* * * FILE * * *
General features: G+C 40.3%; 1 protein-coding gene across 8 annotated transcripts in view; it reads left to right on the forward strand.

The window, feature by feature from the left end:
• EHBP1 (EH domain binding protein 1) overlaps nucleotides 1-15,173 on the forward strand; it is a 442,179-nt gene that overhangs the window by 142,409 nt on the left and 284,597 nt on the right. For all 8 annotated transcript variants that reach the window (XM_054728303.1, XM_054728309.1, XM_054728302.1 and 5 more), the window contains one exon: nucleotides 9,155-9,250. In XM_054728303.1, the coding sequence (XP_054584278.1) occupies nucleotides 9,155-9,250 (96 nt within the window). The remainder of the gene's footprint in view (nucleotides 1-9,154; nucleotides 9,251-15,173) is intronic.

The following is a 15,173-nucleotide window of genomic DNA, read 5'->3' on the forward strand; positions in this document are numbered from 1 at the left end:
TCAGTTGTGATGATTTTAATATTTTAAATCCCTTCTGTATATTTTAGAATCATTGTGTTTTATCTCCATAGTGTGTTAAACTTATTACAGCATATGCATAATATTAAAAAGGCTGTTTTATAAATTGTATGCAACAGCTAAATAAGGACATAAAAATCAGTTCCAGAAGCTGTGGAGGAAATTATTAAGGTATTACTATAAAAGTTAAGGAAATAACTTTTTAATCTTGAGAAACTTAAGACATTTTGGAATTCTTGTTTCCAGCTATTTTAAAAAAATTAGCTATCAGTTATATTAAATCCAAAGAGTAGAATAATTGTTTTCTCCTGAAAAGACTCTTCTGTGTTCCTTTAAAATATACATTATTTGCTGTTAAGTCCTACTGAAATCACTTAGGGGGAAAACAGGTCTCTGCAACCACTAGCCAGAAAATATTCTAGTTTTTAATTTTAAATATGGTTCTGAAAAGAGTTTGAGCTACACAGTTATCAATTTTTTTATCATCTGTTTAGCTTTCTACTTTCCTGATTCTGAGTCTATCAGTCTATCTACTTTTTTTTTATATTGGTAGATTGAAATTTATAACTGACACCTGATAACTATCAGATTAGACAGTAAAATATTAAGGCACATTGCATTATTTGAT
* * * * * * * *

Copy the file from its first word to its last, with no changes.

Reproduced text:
General features: G+C 40.3%; 1 protein-coding gene across 8 annotated transcripts in view; it reads left to right on the forward strand.

The window, feature by feature from the left end:
• EHBP1 (EH domain binding protein 1) overlaps nucleotides 1-15,173 on the forward strand; it is a 442,179-nt gene that overhangs the window by 142,409 nt on the left and 284,597 nt on the right. For all 8 annotated transcript variants that reach the window (XM_054728303.1, XM_054728309.1, XM_054728302.1 and 5 more), the window contains one exon: nucleotides 9,155-9,250. In XM_054728303.1, the coding sequence (XP_054584278.1) occupies nucleotides 9,155-9,250 (96 nt within the window). The remainder of the gene's footprint in view (nucleotides 1-9,154; nucleotides 9,251-15,173) is intronic.

The following is a 15,173-nucleotide window of genomic DNA, read 5'->3' on the forward strand; positions in this document are numbered from 1 at the left end:
TCAGTTGTGATGATTTTAATATTTTAAATCCCTTCTGTATATTTTAGAATCATTGTGTTTTATCTCCATAGTGTGTTAAACTTATTACAGCATATGCATAATATTAAAAAGGCTGTTTTATAAATTGTATGCAACAGCTAAATAAGGACATAAAAATCAGTTCCAGAAGCTGTGGAGGAAATTATTAAGGTATTACTATAAAAGTTAAGGAAATAACTTTTTAATCTTGAGAAACTTAAGACATTTTGGAATTCTTGTTTCCAGCTATTTTAAAAAAATTAGCTATCAGTTATATTAAATCCAAAGAGTAGAATAATTGTTTTCTCCTGAAAAGACTCTTCTGTGTTCCTTTAAAATATACATTATTTGCTGTTAAGTCCTACTGAAATCACTTAGGGGGAAAACAGGTCTCTGCAACCACTAGCCAGAAAATATTCTAGTTTTTAATTTTAAATATGGTTCTGAAAAGAGTTTGAGCTACACAGTTATCAATTTTTTTATCATCTGTTTAGCTTTCTACTTTCCTGATTCTGAGTCTATCAGTCTATCTACTTTTTTTTTATATTGGTAGATTGAAATTTATAACTGACACCTGATAACTATCAGATTAGACAGTAAAATATTAAGGCACATTGCATTATTTGAT